Whether the spirit allies are ancestral, sexual, botanical, geological, animal or mythical, it is important for the initiate to learn to communicate with them. (Ibid., 86-95) This often requires the development of a special "language" which can be learned either from the teacher or from one’s own efforts with the spirits. (Ibid., 96) The language is often akin to the sounds of animals, like birds (Ibid., 97) and helps the novice to move through several dimensions of experience and remain centered, as well as to make sense of the subjective experiences of soul-flight and dream-visions. (Ibid., 99) It is common knowledge among shamanic practitioners that the relative bizarreness of one's experiences in trance are extremely difficult to communicate to those that have not shared or experienced similar processes themselves. (Sun Bear, 1983, 206) Among those that do share such experiences, there tends to develop a personal language that, like the Yakut shaman's 12,000+ word poetic vocabulary, expresses their ecstatic and otherworldly, visionary experiences. (Rogers, 1982, 8)
As among the Bon shamans of Nepal, shamanic initiation generally involves three stages of l) separation from "normal" society and social intercourse, 2) transition from profane to sacred consciousness, and 3) incorporation of the new skills into a form that benefits the shaman's society. (Peters, 1981, 94) Some societies mark these stages with public and private rituals and ceremonies. The Chumash of California have a complex ceremony to celebrate the acquisition of a spirit helper. "Perhaps the most significant ceremony as far as the individual was concerned was the drinking of Datura, for it was during the subsequent coma and hallucinatory state that the boy or girl established the special relationship with a dream helper (represented by the ?atiswin or talisman) and received prognostications concerning his or her future from the alcuklas or administering official." (Blackburn, 1975, 14)
Among the Paviotso of the Western Nevada however, there was no public initiation of the shaman. He or she simply declared that s/he was ready to begin "doctoring" whenever s/he felt competent. There was no organized training, though apprenticeship did sometimes occur among relatives. (Park, 1938, 45) Paviotso ceremonial procedures tend to differ, therefore, from shaman to shaman, especially in the details, because of the individual communications between the shamans' particular spirit information sources. The general forms of the rituals were shared by most shamans, and were often picked up through participation in healing ceremonies directed by other shamans. (Ibid., 46)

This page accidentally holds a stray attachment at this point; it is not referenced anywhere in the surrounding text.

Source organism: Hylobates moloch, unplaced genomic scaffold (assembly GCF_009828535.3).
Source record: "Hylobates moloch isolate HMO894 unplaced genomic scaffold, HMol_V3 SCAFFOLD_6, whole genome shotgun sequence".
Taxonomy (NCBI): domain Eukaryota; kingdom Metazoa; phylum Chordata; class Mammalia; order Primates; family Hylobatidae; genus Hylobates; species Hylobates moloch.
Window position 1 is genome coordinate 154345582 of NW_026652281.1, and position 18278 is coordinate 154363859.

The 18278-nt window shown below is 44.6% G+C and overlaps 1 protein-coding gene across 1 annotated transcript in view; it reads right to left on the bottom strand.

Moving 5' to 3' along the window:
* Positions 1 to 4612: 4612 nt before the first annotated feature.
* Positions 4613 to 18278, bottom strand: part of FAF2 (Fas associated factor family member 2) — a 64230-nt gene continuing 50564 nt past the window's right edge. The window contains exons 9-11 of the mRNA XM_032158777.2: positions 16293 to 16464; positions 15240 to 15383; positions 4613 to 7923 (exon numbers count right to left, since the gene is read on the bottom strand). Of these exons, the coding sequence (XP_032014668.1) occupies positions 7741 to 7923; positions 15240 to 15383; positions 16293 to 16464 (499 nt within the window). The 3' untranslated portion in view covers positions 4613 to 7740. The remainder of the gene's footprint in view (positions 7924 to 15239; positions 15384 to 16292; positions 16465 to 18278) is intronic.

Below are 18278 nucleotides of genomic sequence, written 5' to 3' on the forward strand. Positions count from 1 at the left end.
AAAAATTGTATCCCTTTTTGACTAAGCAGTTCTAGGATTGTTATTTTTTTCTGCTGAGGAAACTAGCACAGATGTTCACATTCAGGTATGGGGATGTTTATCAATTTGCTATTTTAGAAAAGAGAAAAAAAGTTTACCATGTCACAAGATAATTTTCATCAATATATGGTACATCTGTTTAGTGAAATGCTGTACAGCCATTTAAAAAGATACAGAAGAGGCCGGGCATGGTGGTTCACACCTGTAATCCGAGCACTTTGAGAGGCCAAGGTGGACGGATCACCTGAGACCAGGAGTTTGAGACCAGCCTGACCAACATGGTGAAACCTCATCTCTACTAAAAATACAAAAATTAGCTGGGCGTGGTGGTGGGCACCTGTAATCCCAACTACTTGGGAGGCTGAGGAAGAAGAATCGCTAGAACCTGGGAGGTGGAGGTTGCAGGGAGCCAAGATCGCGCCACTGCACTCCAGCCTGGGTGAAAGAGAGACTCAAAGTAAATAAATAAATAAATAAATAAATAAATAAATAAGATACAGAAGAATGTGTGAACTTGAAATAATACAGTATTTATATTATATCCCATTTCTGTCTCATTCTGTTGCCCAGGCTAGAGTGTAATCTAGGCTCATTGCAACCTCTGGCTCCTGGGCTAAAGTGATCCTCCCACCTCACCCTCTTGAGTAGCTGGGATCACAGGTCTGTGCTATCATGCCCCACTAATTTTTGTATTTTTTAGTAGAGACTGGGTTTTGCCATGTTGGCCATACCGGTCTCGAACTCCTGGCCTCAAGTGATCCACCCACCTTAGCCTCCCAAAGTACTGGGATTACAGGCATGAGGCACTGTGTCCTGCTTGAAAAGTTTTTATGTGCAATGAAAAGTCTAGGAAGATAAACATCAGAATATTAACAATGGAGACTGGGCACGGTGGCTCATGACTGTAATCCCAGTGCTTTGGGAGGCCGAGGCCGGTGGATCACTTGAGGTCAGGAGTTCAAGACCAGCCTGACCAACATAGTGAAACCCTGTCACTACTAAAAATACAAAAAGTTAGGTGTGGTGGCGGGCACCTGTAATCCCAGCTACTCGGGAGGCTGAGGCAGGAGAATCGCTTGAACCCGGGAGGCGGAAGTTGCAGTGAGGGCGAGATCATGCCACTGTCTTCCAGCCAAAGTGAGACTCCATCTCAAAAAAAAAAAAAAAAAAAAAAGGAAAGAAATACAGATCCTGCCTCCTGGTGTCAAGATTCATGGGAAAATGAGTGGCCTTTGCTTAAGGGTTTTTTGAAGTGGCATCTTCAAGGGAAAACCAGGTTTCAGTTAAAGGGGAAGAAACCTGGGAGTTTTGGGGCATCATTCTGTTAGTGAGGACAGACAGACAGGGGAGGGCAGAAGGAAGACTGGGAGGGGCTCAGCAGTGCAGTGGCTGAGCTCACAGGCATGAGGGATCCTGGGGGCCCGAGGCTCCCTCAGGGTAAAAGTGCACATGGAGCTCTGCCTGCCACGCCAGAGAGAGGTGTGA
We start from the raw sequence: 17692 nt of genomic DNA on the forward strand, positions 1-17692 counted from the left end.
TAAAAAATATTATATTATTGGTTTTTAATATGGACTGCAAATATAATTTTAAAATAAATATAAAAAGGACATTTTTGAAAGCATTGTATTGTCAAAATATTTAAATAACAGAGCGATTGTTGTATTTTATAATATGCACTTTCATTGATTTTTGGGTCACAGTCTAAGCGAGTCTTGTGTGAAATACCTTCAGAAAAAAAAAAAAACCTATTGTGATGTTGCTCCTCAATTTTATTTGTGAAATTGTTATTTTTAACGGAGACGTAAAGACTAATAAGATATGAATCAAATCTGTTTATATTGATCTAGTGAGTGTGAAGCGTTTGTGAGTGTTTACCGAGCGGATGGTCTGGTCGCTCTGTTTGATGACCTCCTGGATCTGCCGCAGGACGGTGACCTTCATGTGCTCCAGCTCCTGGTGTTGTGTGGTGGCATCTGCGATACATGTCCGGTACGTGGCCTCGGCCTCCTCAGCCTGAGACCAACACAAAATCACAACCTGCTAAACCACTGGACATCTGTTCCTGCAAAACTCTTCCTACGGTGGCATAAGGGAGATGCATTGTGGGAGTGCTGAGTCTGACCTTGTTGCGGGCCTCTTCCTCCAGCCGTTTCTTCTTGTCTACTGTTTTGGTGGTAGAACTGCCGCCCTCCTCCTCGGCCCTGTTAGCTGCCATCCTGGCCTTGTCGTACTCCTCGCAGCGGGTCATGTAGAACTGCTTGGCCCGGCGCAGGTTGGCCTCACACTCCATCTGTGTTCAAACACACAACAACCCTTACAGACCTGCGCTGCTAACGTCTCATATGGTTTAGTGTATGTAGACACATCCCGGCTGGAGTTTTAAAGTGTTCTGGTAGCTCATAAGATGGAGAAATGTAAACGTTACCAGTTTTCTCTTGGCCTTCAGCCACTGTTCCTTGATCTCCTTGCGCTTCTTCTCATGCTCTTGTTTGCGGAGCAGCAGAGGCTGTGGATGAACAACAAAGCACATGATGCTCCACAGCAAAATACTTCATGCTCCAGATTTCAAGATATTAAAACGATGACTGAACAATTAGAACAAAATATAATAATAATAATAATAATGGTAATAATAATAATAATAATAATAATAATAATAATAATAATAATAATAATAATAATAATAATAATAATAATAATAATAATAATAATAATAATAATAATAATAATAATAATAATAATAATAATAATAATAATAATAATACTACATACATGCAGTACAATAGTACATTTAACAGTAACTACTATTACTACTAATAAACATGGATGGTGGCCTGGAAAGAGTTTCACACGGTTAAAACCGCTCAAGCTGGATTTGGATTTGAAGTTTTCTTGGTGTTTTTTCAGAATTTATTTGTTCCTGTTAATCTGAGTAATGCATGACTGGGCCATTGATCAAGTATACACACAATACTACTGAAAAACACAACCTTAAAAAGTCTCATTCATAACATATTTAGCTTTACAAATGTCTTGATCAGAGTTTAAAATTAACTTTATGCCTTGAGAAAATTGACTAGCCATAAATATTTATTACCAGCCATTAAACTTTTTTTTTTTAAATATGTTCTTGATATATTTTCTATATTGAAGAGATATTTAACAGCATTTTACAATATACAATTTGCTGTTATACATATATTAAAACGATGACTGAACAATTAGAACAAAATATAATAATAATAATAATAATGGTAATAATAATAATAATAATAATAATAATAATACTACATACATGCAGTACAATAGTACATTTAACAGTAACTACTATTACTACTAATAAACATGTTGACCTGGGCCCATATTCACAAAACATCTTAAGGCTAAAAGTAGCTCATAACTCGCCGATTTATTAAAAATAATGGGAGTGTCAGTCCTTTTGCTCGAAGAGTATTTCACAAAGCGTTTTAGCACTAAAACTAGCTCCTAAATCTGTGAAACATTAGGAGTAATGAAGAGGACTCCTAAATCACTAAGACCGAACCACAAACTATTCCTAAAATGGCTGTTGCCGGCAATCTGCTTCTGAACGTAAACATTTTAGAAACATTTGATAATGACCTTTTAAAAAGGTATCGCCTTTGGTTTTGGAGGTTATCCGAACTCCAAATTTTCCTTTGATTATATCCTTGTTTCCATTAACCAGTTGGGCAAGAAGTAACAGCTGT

In Buryat society, a shaman "is socially recognized as such, and he is called forth as a shaman by his own social group; he can only function as a shaman if he is recognized as one in potential by his contemporaries." (Krader, 1978, 18) This generally occurs when personal experiences of spirit communication and travels to the "other worlds" can be successfully demonstrated to cultural experts like other shamans. "Only the shaman can see the spirit or spirits from which he derives his power. Even when he invokes his supernatural aids at a doctoring, they are visible to him alone. Their presence is known to the others only through the shaman's account of his conversation with them. Supernatural spirits never appear to, nor are they ever heard by, anyone but those upon whom they bestow their power." (Park, 1938, 19-20)
With the acquisition of spirit allies and the "techniques of ecstasy" and healing, the shamanic candidate becomes "transformed from a profane to a sacred state of being." (McKenna & McKenna, 1975, 10) S/he is able to assist the healing processes of other people with skills derived from a transformative process that often involves sickness, confusion, and the symbolic death and rebirth of the novice into the new, wholistic, integrated personality of the shaman. This process involves imbalance, disharmony, breakdown, restructuring and a return to wholeness for the shaman, as well as in his or her relations with society and the natural world.